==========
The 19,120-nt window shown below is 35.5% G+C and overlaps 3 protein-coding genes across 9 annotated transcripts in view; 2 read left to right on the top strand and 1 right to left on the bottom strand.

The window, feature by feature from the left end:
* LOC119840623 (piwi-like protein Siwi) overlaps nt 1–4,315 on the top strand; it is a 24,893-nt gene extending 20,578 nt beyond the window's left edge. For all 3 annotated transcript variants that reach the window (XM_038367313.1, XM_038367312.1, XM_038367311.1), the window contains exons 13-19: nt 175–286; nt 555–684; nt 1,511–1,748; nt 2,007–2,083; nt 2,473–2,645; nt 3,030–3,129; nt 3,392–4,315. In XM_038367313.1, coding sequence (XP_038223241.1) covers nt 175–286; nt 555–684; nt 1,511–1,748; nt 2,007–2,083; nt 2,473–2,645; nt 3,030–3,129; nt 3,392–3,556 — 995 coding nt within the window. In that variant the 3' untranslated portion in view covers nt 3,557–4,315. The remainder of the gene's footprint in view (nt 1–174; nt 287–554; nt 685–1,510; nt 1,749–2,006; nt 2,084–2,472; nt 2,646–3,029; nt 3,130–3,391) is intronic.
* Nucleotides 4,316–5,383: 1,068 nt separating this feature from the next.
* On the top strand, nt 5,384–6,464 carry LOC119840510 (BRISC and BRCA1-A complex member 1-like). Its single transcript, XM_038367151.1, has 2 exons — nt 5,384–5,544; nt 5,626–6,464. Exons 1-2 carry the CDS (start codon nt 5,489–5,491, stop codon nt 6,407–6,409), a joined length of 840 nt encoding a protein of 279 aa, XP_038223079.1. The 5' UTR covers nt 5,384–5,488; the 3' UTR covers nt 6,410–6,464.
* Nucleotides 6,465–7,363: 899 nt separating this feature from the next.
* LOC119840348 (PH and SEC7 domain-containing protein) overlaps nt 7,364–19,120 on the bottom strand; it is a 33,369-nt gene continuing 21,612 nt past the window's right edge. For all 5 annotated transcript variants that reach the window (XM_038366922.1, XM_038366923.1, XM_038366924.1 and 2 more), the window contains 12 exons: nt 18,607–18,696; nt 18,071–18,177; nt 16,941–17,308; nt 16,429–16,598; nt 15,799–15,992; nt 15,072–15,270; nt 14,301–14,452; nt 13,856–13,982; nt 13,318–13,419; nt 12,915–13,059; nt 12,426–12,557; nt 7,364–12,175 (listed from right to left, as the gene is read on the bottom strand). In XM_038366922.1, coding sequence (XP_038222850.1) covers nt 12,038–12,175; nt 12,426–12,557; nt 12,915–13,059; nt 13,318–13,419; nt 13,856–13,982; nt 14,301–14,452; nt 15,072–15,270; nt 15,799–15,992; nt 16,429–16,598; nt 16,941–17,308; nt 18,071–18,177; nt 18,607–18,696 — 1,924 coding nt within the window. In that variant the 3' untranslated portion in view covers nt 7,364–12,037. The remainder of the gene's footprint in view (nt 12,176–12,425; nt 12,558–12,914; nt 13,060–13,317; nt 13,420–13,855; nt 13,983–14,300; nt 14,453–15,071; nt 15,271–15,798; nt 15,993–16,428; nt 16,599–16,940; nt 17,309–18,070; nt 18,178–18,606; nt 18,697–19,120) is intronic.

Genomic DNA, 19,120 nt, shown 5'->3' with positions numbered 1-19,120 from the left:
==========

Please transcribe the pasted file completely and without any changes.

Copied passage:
The 19,120-nt window shown below is 35.5% G+C and overlaps 3 protein-coding genes across 9 annotated transcripts in view; 2 read left to right on the top strand and 1 right to left on the bottom strand.

The window, feature by feature from the left end:
* LOC119840623 (piwi-like protein Siwi) overlaps nt 1–4,315 on the top strand; it is a 24,893-nt gene extending 20,578 nt beyond the window's left edge. For all 3 annotated transcript variants that reach the window (XM_038367313.1, XM_038367312.1, XM_038367311.1), the window contains exons 13-19: nt 175–286; nt 555–684; nt 1,511–1,748; nt 2,007–2,083; nt 2,473–2,645; nt 3,030–3,129; nt 3,392–4,315. In XM_038367313.1, coding sequence (XP_038223241.1) covers nt 175–286; nt 555–684; nt 1,511–1,748; nt 2,007–2,083; nt 2,473–2,645; nt 3,030–3,129; nt 3,392–3,556 — 995 coding nt within the window. In that variant the 3' untranslated portion in view covers nt 3,557–4,315. The remainder of the gene's footprint in view (nt 1–174; nt 287–554; nt 685–1,510; nt 1,749–2,006; nt 2,084–2,472; nt 2,646–3,029; nt 3,130–3,391) is intronic.
* Nucleotides 4,316–5,383: 1,068 nt separating this feature from the next.
* On the top strand, nt 5,384–6,464 carry LOC119840510 (BRISC and BRCA1-A complex member 1-like). Its single transcript, XM_038367151.1, has 2 exons — nt 5,384–5,544; nt 5,626–6,464. Exons 1-2 carry the CDS (start codon nt 5,489–5,491, stop codon nt 6,407–6,409), a joined length of 840 nt encoding a protein of 279 aa, XP_038223079.1. The 5' UTR covers nt 5,384–5,488; the 3' UTR covers nt 6,410–6,464.
* Nucleotides 6,465–7,363: 899 nt separating this feature from the next.
* LOC119840348 (PH and SEC7 domain-containing protein) overlaps nt 7,364–19,120 on the bottom strand; it is a 33,369-nt gene continuing 21,612 nt past the window's right edge. For all 5 annotated transcript variants that reach the window (XM_038366922.1, XM_038366923.1, XM_038366924.1 and 2 more), the window contains 12 exons: nt 18,607–18,696; nt 18,071–18,177; nt 16,941–17,308; nt 16,429–16,598; nt 15,799–15,992; nt 15,072–15,270; nt 14,301–14,452; nt 13,856–13,982; nt 13,318–13,419; nt 12,915–13,059; nt 12,426–12,557; nt 7,364–12,175 (listed from right to left, as the gene is read on the bottom strand). In XM_038366922.1, coding sequence (XP_038222850.1) covers nt 12,038–12,175; nt 12,426–12,557; nt 12,915–13,059; nt 13,318–13,419; nt 13,856–13,982; nt 14,301–14,452; nt 15,072–15,270; nt 15,799–15,992; nt 16,429–16,598; nt 16,941–17,308; nt 18,071–18,177; nt 18,607–18,696 — 1,924 coding nt within the window. In that variant the 3' untranslated portion in view covers nt 7,364–12,037. The remainder of the gene's footprint in view (nt 12,176–12,425; nt 12,558–12,914; nt 13,060–13,317; nt 13,420–13,855; nt 13,983–14,300; nt 14,453–15,071; nt 15,271–15,798; nt 15,993–16,428; nt 16,599–16,940; nt 17,309–18,070; nt 18,178–18,606; nt 18,697–19,120) is intronic.

Genomic DNA, 19,120 nt, shown 5'->3' with positions numbered 1-19,120 from the left: